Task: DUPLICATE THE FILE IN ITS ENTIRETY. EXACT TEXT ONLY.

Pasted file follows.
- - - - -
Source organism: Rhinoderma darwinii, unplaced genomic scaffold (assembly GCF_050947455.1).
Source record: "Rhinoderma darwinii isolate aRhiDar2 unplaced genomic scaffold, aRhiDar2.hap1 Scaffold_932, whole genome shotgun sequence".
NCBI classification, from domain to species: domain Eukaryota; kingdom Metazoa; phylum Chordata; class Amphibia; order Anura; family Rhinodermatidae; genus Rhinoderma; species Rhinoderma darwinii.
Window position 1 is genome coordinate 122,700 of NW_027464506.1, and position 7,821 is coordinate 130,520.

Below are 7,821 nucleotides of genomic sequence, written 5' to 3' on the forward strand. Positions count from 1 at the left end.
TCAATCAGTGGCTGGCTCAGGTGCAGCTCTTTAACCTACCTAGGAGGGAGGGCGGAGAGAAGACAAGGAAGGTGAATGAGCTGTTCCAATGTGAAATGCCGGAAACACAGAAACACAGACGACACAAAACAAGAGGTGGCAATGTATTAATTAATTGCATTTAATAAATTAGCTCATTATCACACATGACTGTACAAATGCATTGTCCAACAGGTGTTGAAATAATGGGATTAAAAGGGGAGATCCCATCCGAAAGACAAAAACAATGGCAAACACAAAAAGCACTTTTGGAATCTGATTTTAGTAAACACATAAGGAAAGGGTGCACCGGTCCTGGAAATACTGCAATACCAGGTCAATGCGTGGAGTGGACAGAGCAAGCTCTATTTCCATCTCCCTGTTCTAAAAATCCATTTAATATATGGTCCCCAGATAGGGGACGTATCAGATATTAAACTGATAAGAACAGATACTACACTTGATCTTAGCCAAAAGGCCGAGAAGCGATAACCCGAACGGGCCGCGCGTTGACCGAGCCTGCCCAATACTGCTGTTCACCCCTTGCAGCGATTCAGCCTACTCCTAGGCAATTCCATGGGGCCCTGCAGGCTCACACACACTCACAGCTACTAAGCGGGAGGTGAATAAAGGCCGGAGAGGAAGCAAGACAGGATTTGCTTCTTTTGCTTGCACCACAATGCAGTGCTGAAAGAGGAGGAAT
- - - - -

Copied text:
Source organism: Rhinoderma darwinii, unplaced genomic scaffold (assembly GCF_050947455.1).
Source record: "Rhinoderma darwinii isolate aRhiDar2 unplaced genomic scaffold, aRhiDar2.hap1 Scaffold_932, whole genome shotgun sequence".
NCBI classification, from domain to species: domain Eukaryota; kingdom Metazoa; phylum Chordata; class Amphibia; order Anura; family Rhinodermatidae; genus Rhinoderma; species Rhinoderma darwinii.
Window position 1 is genome coordinate 122,700 of NW_027464506.1, and position 7,821 is coordinate 130,520.

Below are 7,821 nucleotides of genomic sequence, written 5' to 3' on the forward strand. Positions count from 1 at the left end.
TCAATCAGTGGCTGGCTCAGGTGCAGCTCTTTAACCTACCTAGGAGGGAGGGCGGAGAGAAGACAAGGAAGGTGAATGAGCTGTTCCAATGTGAAATGCCGGAAACACAGAAACACAGACGACACAAAACAAGAGGTGGCAATGTATTAATTAATTGCATTTAATAAATTAGCTCATTATCACACATGACTGTACAAATGCATTGTCCAACAGGTGTTGAAATAATGGGATTAAAAGGGGAGATCCCATCCGAAAGACAAAAACAATGGCAAACACAAAAAGCACTTTTGGAATCTGATTTTAGTAAACACATAAGGAAAGGGTGCACCGGTCCTGGAAATACTGCAATACCAGGTCAATGCGTGGAGTGGACAGAGCAAGCTCTATTTCCATCTCCCTGTTCTAAAAATCCATTTAATATATGGTCCCCAGATAGGGGACGTATCAGATATTAAACTGATAAGAACAGATACTACACTTGATCTTAGCCAAAAGGCCGAGAAGCGATAACCCGAACGGGCCGCGCGTTGACCGAGCCTGCCCAATACTGCTGTTCACCCCTTGCAGCGATTCAGCCTACTCCTAGGCAATTCCATGGGGCCCTGCAGGCTCACACACACTCACAGCTACTAAGCGGGAGGTGAATAAAGGCCGGAGAGGAAGCAAGACAGGATTTGCTTCTTTTGCTTGCACCACAATGCAGTGCTGAAAGAGGAGGAAT